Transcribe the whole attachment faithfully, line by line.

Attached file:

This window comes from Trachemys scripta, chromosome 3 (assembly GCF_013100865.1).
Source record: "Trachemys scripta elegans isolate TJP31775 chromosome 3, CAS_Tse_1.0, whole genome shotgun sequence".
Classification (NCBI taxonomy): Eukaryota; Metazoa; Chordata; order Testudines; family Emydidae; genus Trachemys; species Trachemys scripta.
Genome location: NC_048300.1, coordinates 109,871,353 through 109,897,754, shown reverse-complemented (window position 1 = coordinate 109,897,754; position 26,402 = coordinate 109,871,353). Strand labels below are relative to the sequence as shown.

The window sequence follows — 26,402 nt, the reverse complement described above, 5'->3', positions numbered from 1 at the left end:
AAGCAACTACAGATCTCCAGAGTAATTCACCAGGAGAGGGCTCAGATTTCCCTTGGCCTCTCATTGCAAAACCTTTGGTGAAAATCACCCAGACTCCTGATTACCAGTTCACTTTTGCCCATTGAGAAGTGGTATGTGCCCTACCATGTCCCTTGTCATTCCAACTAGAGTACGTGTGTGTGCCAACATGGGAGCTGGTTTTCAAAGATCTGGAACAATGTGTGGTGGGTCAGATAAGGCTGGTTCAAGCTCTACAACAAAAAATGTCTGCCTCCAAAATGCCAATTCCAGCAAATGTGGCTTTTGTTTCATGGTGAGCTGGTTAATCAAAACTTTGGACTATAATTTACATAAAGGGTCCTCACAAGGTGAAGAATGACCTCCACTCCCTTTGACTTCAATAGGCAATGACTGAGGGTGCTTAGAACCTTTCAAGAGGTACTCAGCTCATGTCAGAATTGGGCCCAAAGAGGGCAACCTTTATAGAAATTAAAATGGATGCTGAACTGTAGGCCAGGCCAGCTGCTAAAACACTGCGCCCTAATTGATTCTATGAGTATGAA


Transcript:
This window comes from Trachemys scripta, chromosome 3 (assembly GCF_013100865.1).
Source record: "Trachemys scripta elegans isolate TJP31775 chromosome 3, CAS_Tse_1.0, whole genome shotgun sequence".
Classification (NCBI taxonomy): Eukaryota; Metazoa; Chordata; order Testudines; family Emydidae; genus Trachemys; species Trachemys scripta.
Genome location: NC_048300.1, coordinates 109,871,353 through 109,897,754, shown reverse-complemented (window position 1 = coordinate 109,897,754; position 26,402 = coordinate 109,871,353). Strand labels below are relative to the sequence as shown.

The window sequence follows — 26,402 nt, the reverse complement described above, 5'->3', positions numbered from 1 at the left end:
AAGCAACTACAGATCTCCAGAGTAATTCACCAGGAGAGGGCTCAGATTTCCCTTGGCCTCTCATTGCAAAACCTTTGGTGAAAATCACCCAGACTCCTGATTACCAGTTCACTTTTGCCCATTGAGAAGTGGTATGTGCCCTACCATGTCCCTTGTCATTCCAACTAGAGTACGTGTGTGTGCCAACATGGGAGCTGGTTTTCAAAGATCTGGAACAATGTGTGGTGGGTCAGATAAGGCTGGTTCAAGCTCTACAACAAAAAATGTCTGCCTCCAAAATGCCAATTCCAGCAAATGTGGCTTTTGTTTCATGGTGAGCTGGTTAATCAAAACTTTGGACTATAATTTACATAAAGGGTCCTCACAAGGTGAAGAATGACCTCCACTCCCTTTGACTTCAATAGGCAATGACTGAGGGTGCTTAGAACCTTTCAAGAGGTACTCAGCTCATGTCAGAATTGGGCCCAAAGAGGGCAACCTTTATAGAAATTAAAATGGATGCTGAACTGTAGGCCAGGCCAGCTGCTAAAACACTGCGCCCTAATTGATTCTATGAGTATGAA